@amber You're so right, it's a lot less stressful to wait and follow baby's lead! FWIW my son wasn't at all interested in eating solid foods until about 8-9months. I would just put figer foods on his tray during our meal times and let him play with them. He would mash, slap, fling, throw, and rub it into his face but didn't actuallt take a bite for quite a while! lol

@sheila - My son's "BFF" who's about the same age was the same way. He was showing interest and grabbing and sitting up at 5 months. His mother was nervous about holding him off so I just said to her 'If he's ready he's ready, he doesn't know the date, he just knows that food looks delicious!'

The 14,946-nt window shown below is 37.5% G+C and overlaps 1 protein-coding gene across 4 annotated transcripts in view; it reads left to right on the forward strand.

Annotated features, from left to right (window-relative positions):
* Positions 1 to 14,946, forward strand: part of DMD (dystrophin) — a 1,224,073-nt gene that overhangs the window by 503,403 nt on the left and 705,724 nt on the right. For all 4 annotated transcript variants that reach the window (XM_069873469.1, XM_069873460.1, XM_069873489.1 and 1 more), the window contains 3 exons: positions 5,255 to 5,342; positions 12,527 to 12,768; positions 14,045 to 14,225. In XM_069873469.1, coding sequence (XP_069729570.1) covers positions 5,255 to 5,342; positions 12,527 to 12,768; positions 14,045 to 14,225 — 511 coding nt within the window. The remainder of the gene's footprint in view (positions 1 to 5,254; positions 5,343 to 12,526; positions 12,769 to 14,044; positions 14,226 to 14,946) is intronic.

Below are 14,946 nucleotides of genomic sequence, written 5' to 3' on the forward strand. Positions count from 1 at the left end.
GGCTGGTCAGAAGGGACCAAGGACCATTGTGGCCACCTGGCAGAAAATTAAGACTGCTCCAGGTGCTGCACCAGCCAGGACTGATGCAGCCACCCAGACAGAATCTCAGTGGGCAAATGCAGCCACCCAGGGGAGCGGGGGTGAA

But I've never met a 4 month old who would sit up well enough to eat safely. Maybe a few exist, but the reality of feeding a 4 month old solids would mean tipping them backwards and dribbling purees down their throats. It makes me really sad to think about but I know many do it. (I know this b/c the high chair we have has the option to 'recline for assisted sitters!' ugh!)

Nena said... [Reply to comment]

Interesting that this study comes out at the same time that there is a resurgence of Mothers choosing the breast over bottle. It seems that as parents become more interested in providing their children with natural, healthier options - the baby food and formula industries come up with even more disgusting ways to try and confuse parents. I, for one, was appalled when I read these findings and thank you so much for writing this article Jules! Will definitely be providing a link over on my little corner of the web!